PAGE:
Menu Close

VISION Accomplished

Lorem ipsum dolor sit amet, consectetur adipiscing elit, sed do eiusmod tempor incididunt ut labore et dolore magna aliqua. Ut enim ad minim veniam, quis nostrud exer citation ullamco laboris nisi ut aliquip ex ea commodo consequat. Duis aute irure dolor in reprehenderit in voluptate velit esse cillum dolore eu fugiat.


Pictured: Lorem ipsum dolor sit amet adipscing.

It might be a cranberry canning session or a mother-and-son pie-baking program, a meal shared with Elders or a moose fixing workshop with local Cree and Dene hunters. 

“When communities gather around food and prepare it themselves, relationships build,” says program manager Rebecca Sylvestre. 

“Food brings people and people bring ideas and ideas bring strength to our communities.”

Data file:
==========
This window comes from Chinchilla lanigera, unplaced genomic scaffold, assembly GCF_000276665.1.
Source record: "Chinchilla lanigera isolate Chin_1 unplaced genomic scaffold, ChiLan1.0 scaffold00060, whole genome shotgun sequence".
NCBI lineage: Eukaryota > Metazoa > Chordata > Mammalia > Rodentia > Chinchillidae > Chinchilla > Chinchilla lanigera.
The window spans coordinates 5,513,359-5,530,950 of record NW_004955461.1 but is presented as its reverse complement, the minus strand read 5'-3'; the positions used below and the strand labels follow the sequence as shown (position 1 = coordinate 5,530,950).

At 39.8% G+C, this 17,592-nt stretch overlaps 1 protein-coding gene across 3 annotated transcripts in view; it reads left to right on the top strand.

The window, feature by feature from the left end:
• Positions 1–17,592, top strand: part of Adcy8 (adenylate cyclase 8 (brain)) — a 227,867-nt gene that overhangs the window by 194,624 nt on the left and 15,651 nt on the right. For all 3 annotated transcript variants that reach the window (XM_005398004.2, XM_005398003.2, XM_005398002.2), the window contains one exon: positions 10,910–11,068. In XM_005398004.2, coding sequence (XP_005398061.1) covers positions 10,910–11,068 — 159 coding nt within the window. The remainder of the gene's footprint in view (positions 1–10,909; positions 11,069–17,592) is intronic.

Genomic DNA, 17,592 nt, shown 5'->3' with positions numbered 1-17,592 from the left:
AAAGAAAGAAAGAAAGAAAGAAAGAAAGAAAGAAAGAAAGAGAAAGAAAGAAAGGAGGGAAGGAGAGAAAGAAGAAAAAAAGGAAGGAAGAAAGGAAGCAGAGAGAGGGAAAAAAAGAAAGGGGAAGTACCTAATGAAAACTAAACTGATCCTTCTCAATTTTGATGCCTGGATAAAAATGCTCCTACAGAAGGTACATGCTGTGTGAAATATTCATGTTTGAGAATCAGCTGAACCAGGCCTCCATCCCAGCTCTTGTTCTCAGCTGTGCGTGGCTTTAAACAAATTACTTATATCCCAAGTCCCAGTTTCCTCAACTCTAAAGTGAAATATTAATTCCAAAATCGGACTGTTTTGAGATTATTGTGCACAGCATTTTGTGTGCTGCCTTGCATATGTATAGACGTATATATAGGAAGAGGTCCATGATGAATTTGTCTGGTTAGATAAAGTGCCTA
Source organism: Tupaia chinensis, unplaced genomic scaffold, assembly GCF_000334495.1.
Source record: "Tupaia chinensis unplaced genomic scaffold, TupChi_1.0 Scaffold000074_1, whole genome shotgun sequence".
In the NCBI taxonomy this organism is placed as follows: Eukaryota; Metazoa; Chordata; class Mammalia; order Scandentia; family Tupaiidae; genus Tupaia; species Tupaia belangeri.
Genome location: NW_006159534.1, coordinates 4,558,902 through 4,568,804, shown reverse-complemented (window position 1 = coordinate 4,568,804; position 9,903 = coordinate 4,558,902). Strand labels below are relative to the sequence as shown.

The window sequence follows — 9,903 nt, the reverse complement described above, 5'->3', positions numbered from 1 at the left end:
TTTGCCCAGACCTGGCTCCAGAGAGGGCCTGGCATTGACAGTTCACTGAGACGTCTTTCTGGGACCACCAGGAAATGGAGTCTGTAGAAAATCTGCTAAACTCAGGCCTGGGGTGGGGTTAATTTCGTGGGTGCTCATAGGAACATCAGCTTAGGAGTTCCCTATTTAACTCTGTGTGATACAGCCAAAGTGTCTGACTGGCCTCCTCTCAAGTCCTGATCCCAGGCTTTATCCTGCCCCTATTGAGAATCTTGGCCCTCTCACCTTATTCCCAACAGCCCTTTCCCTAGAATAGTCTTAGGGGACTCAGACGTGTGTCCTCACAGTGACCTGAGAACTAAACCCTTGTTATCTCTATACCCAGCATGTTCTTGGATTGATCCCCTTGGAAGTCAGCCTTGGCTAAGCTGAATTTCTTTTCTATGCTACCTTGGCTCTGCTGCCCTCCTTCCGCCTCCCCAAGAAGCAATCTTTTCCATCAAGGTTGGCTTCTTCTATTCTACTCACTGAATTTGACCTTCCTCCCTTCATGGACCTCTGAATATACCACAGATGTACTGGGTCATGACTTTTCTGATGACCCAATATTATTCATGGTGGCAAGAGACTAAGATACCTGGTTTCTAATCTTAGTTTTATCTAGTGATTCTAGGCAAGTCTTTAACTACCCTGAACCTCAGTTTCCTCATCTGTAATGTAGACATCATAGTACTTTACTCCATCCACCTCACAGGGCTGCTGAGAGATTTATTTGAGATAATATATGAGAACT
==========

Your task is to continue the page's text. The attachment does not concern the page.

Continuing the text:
The centre opened officially in summer 2021, but the partnership between CFCC and the remote Indigenous community began four years earlier, with a focus on capacity building and creating connection through traditional food practices and traditions. The second Indigenous-led CFC in the country, Turnor Lake & Birch Narrows joins Nataoganeg in New Brunswick and Qajuqturvik in Iqaluit, Nunavut, as well as 49 other Good Food Organizations in the Indigenous Knowledge Sharing Circle and the Indigenous Advisory Council. 

Sylvestre and the centre take a strength-based approach to the work. There are high levels of food insecurity, but there is also deep knowledge and tradition in the community. The CFC provides both a physical place to gather and share, and an opportunity to tap into the wisdom of the people and land, bringing young and old together.

“Our Elders mean the world to me,” says Sylvestre. “So every time I do a food box delivery, I bring one of the youth along with me. They need to experience this.”

Share this story